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Black Widow Spiders

Black Widow Spider

Latrodectus mactans and Latrodectus variolus
Family: 
Theridiidae (comb-footed spiders) in the order Araneae (spiders)
Description: 

The glossy, black-bodied female widows have distinctive red spots on the underside of their abdomens. In L. mactans this spot often is shaped like an hourglass; in L. variolus it is not. Faint red or white spots may also appear on top of the abdomen, as they do in males. Only the sedentary female is capable of inflicting a potentially dangerous bite; the smaller, wandering, and seldom-seen male is harmless. This spider is timid and usually flees when disturbed, but it will bite if consistently provoked.

Size: 
Length: females to about 3/8 inch (not counting legs); males grow to less than half this size.
Habitat and conservation: 
The black widow most often makes its irregularly shaped, rather tangled web under flat rocks, logs, along embankments, near foundations, or in outbuildings. The web has a tiny funnel into which the spider can retreat if bothered. L. variolus makes its web in open woods.
Foods: 
The black widow's prey includes flying and climbing insects that become entangled in its web. They have also been known to capture and kill small vertebrates, such as lizards and small snakes. Remember that nearly every species of spider uses a venomous bite to subdue its prey. There are only a few kinds, such as the black widow and brown recluse in our state, whose venom is medically significant.
Distribution in Missouri: 
Both species occur statewide, although L. mactans is more common in southern counties.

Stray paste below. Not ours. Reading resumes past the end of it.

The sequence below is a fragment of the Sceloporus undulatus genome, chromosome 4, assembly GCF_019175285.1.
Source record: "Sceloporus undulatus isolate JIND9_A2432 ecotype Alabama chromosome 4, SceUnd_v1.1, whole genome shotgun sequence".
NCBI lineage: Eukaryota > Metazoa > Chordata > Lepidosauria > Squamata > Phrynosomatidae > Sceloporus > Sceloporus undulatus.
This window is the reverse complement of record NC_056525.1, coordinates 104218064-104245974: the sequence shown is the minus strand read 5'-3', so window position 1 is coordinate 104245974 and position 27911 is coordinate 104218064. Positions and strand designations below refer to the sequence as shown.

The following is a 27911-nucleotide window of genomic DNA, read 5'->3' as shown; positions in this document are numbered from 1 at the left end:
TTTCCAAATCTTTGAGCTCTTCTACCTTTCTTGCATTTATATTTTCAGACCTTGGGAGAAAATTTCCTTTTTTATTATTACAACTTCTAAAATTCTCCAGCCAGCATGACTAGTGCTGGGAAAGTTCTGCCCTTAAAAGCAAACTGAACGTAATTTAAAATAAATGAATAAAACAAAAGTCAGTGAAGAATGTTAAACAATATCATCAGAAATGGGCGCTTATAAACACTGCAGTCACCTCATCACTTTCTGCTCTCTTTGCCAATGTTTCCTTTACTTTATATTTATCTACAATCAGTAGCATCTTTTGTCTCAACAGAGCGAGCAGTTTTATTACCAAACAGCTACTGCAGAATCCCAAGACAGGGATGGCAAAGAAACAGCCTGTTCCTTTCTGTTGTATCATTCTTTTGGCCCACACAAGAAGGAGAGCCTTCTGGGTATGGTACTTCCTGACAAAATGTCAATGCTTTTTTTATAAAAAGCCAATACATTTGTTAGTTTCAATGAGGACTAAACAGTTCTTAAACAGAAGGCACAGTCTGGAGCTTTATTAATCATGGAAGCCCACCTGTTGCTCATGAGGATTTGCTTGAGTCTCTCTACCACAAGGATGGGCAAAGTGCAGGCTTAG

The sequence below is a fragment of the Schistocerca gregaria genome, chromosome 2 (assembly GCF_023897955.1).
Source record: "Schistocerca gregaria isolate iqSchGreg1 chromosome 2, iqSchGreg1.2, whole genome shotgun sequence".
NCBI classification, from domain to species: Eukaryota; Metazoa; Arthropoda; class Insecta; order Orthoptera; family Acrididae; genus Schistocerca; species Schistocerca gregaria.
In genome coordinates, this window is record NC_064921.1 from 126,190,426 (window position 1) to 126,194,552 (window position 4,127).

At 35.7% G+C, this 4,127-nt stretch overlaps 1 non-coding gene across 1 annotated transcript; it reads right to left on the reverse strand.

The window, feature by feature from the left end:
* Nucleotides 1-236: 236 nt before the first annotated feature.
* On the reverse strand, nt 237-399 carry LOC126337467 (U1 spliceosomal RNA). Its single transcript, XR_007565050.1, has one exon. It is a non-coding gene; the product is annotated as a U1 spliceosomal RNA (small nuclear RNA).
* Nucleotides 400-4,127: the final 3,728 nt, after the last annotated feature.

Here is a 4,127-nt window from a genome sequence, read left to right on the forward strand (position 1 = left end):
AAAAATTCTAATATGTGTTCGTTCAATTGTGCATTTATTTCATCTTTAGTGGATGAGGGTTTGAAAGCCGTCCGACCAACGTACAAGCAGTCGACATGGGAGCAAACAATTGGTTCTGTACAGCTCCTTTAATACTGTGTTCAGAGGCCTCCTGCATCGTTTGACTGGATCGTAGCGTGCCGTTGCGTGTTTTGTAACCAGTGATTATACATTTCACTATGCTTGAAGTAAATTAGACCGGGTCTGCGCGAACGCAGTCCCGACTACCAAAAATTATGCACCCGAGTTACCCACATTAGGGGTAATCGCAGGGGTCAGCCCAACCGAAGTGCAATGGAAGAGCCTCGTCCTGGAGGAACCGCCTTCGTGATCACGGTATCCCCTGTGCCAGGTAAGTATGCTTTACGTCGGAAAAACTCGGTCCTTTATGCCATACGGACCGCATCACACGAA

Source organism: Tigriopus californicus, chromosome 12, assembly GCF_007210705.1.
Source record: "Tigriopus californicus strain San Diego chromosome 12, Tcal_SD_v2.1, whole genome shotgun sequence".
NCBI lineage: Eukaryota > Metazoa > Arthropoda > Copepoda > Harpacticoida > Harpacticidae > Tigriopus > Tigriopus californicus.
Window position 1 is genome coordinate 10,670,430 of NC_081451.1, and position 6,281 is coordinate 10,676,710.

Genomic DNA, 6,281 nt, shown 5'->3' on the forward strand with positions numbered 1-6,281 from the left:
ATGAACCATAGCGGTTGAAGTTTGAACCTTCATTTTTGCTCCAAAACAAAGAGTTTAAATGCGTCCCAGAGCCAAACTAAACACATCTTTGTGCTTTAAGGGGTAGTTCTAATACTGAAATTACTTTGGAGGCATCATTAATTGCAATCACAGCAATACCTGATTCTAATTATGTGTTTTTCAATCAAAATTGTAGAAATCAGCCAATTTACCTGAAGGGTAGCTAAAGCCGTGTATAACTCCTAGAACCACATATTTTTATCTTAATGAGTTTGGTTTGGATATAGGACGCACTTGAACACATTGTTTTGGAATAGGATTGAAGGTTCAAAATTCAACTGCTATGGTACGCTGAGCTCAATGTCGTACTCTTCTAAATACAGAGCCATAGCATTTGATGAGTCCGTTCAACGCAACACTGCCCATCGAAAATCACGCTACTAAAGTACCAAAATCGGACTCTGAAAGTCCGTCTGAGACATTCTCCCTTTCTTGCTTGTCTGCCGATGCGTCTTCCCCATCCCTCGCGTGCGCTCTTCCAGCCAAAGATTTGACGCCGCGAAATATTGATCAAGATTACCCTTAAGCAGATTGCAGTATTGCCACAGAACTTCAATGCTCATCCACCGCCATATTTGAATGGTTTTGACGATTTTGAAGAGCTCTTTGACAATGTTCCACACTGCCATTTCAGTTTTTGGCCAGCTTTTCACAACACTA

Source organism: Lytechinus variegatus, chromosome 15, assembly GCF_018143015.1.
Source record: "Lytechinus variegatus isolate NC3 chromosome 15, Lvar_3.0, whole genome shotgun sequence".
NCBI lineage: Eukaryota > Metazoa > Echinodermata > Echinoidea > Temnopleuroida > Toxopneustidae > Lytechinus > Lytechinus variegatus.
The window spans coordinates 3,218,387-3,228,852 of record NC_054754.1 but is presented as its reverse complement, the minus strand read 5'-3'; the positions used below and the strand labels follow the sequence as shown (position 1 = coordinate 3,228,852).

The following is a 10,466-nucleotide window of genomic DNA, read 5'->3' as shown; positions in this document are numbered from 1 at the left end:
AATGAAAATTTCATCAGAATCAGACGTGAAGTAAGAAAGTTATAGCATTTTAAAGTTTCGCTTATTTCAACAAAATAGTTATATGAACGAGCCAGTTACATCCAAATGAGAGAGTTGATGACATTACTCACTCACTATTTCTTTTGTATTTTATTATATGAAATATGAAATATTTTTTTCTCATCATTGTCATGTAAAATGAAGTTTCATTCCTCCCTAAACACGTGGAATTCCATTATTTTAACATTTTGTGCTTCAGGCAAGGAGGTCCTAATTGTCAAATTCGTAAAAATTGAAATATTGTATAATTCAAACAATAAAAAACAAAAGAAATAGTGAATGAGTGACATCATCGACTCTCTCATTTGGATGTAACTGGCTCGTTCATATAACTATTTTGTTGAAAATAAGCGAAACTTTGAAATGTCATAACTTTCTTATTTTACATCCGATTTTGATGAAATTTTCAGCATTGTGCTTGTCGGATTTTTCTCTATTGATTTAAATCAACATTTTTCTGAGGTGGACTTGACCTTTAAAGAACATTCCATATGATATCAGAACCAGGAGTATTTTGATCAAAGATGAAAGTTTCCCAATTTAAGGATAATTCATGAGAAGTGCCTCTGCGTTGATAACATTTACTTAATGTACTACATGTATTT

Status: 
Black widow bites are serious and should receive medical attention. A black widow spider bite often results in delayed pain at the wound site. Severe abdominal cramps, muscle tightness or soreness, headache, nausea, and sweating usually follow. Swelling may be noticed in the hands, feet, or eyelids, but usually not at the bite site. Discomfort can last several days and may be relieved through medical treatment. It is unusual for a widow bite to cause death.
Life cycle: 
Like most other spiders, eggs hatch in spring and young spiderlings disperse and begin the process of growing up. Females build webs to catch prey; males do not. Often the male is killed and eaten by the female directly after mating, a habit that gave these spiders their common name. Scientists have shown that the males, having done their job of fertilizing, feed their future families through this sacrifice. All adults are killed by the first freezes, and egg cases overwinter.
Human connections: 
You will probably want to kill widows where they can easily come in contact with people and pets, but please tolerate them in nature. They’re not aggressive and usually try to flee. Biotechnologists are studying the chemistry of black widow silk because of its remarkable strength and flexibility.
Ecosystem connections: 
Black widows, like other web-building spiders, control insect populations. Despite their ferocious stereotype, they are preyed upon by numerous other creatures. In fact, blue mud dauber wasps prefer to hunt immature black widows and provision their nests with them.
Shortened URL
http://mdc.mo.gov/node/6495